Most of the projects from the initial period of operation were continuedor even expanded. The number of funding sources also increased in the early 1980s. Until then, the operation of the Center was mostly financed by the Government of SFR Yugoslavia and the Government of the SR Slovenia with the support of UNDP. After 1980, in addition to membership fees, funds were still available from UNDP and UNIDO, while additional grants were received from supporting countries such as the Netherlands, Canada and Sweden.

The OPTIMA Program was launched in 1981 as a series of activities for improvement of public enterprises and was delivered in 14 countries in Africa, Asia and South America. OPTIMA was the ICPE’s flagship program in the 1980s.

Public Enterprise Management and Development Planning programs (6—18 months duration) were conducted by ICPE in the framework of the Nationhood Program of the UN Council for Namibia, and between 1980 and 1984 over 200 Namibian students attended training at ICPE.

Since 1986, a series of seminars was organized in cooperation with the Economic Development Institute (EDI) of the World Bank(now World Bank Institute).

In 1990, ICPE ran a UNDP management development program for high representatives of Mongolia.

1989/90 ICPE MBA


During the academic year 1989—1990, the ICPE MBA program was launched in partnership with the Faculty of Economics, University of Ljubljana (FELU). In the 21 years that followed, more than 650 candidates from 45 countries attended the program. It was the first international program of this kind in the wider region of South-Eastern Europe and succeeded in bringing together promising cadres from Asia, Africa and Latin America, many of whom later took important posts within their own countries or in international organizations. In 2010 the existing MBA program was discontinued and a new, Green Industry MBA programme in cooperation with the Jozef Stefan International Postgraduate School was conducted in the academic year 2010/11. In the academic year 2013/14 the ICPE-FELU MBA program was re-established and was executed in the 2014/15 academic year also. In view of lack of response from countries other than India, the ICPE Council decided that programme is unsustainable and was discontinued. It was decided to launch another MBA programme in partnership with FELU and Administrative Staff College of India (ASCI), Hyderabad in 2015. The programme has since been postponed by ASCI and is scheduled to begin in September 2016.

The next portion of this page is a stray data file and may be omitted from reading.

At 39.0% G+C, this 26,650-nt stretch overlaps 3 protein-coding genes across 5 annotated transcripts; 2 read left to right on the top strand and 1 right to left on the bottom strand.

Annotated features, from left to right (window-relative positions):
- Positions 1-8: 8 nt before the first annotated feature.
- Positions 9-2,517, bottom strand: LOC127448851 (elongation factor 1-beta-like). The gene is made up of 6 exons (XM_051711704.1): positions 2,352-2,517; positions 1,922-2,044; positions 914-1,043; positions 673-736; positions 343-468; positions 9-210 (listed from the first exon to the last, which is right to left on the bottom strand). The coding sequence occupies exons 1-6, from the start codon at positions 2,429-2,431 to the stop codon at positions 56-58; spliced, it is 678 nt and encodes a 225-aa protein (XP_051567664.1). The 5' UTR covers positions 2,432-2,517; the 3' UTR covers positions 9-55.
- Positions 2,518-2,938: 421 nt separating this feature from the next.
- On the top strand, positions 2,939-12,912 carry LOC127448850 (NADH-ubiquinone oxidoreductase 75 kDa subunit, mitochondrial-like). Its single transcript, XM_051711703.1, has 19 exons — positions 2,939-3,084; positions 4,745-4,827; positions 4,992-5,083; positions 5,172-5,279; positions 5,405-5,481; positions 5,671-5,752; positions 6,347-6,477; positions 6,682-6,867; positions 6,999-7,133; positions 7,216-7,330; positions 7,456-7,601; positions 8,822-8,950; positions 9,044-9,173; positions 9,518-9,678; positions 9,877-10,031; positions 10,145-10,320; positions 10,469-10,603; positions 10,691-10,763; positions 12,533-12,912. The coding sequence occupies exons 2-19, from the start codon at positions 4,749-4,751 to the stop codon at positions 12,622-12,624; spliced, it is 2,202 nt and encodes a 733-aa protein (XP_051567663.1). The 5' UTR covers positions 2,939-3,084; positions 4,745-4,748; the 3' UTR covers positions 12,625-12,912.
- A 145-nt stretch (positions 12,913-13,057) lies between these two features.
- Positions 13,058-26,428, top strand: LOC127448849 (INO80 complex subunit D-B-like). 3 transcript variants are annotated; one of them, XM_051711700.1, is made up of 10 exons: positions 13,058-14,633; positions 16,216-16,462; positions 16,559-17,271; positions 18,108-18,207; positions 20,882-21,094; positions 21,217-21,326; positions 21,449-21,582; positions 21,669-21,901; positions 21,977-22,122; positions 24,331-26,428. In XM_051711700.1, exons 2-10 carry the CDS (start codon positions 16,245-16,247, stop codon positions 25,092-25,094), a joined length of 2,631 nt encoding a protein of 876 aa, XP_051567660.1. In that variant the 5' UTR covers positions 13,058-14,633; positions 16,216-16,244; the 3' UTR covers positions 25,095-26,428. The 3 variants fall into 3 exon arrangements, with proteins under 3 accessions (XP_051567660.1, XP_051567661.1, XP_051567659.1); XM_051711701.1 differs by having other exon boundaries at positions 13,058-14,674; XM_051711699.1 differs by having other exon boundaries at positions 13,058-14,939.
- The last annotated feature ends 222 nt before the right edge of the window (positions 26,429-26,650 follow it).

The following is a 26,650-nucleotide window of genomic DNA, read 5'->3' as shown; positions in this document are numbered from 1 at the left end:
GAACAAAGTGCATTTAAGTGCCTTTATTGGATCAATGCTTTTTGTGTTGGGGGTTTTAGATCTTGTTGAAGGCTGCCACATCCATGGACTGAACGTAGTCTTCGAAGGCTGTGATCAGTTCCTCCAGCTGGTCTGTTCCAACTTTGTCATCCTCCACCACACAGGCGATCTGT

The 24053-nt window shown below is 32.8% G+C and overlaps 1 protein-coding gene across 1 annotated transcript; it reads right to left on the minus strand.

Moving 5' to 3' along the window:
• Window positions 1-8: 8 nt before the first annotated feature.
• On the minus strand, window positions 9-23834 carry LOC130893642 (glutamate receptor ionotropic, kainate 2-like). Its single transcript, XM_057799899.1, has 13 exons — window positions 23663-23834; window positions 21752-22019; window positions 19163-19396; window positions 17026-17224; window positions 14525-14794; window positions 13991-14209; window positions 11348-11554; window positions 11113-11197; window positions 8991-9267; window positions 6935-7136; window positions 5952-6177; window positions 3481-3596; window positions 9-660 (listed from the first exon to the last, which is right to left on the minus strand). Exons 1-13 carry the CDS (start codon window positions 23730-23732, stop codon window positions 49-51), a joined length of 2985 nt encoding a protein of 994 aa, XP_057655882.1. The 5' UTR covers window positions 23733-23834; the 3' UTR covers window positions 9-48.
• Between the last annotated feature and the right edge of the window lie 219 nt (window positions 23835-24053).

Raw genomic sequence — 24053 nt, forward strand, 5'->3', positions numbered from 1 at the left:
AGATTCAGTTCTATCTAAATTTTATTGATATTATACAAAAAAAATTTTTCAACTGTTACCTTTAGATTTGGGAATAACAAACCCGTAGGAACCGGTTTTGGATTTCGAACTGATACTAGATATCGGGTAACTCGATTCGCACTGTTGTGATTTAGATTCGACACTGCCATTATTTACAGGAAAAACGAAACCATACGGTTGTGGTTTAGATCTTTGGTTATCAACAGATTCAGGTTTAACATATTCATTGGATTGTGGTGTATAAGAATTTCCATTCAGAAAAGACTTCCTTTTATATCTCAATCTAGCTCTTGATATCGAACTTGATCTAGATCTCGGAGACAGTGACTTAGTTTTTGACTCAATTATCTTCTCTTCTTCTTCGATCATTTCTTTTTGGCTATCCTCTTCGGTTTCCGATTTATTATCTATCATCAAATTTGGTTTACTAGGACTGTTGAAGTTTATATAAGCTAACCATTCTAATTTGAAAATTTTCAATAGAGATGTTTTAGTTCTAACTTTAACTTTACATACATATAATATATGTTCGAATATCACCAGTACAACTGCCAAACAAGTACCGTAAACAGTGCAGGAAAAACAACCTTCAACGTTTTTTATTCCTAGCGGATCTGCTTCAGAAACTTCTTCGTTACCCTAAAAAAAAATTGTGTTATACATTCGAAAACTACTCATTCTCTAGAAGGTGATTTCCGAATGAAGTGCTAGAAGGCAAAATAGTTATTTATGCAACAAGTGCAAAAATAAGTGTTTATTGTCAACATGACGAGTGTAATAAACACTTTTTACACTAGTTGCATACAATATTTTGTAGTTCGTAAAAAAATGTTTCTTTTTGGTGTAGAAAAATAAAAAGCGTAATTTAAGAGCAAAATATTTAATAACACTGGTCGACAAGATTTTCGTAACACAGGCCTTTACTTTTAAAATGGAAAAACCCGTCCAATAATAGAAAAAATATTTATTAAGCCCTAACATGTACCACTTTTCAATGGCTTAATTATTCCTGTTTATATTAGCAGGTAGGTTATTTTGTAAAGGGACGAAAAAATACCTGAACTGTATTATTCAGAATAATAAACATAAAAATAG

WHO's WHO?

ICPE would not be what it was in the past and what it might be tomorrow, if it were not for ICPE's people.

For over a decade, ICPE was run by Executive Director, Mr. Žiga Vodušek, while Mr. Anton Vratuša, PhD,  the then Vice-President of the Federal Executive Council of Yugoslavia, was one of the key initiators for the establishment of the Centre; he was first the Program Director and then the President of the ICPE Council between 1974 and 1982, while he remained the Honorary President of the Council until he passed away on 30 July 2017.

Many important statesmen from other member states occupied key positions within the Center, especially representatives of the Government of India, who ran ICPE from either of the two main posts for many years  (e.g. Mr. C. Subramaniam and Mr. G. Parthasarathy).

1990s

Although it was already in the 1980s that the financial support from the UN agencies was ceasing and the membership decreasing, it wasnot until the 1990s, that ICPE had to dramatically adapt its programs. If officially ICPE still had 40 member states by the end of the 1980s, their membership was more or less pro forma in the 1990s when many of these countries were facing political and economic challenges.

After the break-up of Yugoslavia, the newly independent Republic of Slovenia took over the responsibilities and became ICPE’s host country in 1992.

ICPE has continued some projects in the fields of human resources development, SMEs management, and franchising. Still, several programs ran in cooperation with other international organizations (e.g. UNIDO).

The ICPE– FELU MBA program ran throughout the 1990s, though, continuing to attract students from four continents. 

21st Century

By the end of the first decade of the new century, important new steps were made in the direction of reviving the Center’s activities, and responding to the actual needs of its current member states (counting 19 at the time).

ICPE organized several high-end events, e.g. the Symposium on Future Challenges of Public Enterprises (2010), and a High-Level Meeting of the State Ownership Authorities (2011), which managed to attract speakers from 26 countries from Africa, Asia, Europe and Latin America. ICPE also strengthened its long-term efforts focused to the principle of sustainable development (e.g. research and educational work on the project of Integrated Coastal Management, 1990s) with an International Conference on Integrated Environmental Management of the Adriatic/Mediterranean Black Sea Coastal Areas and the Danube/Sava River Basins in 2010 and a conference on Management of Protected Nature Areas (2011).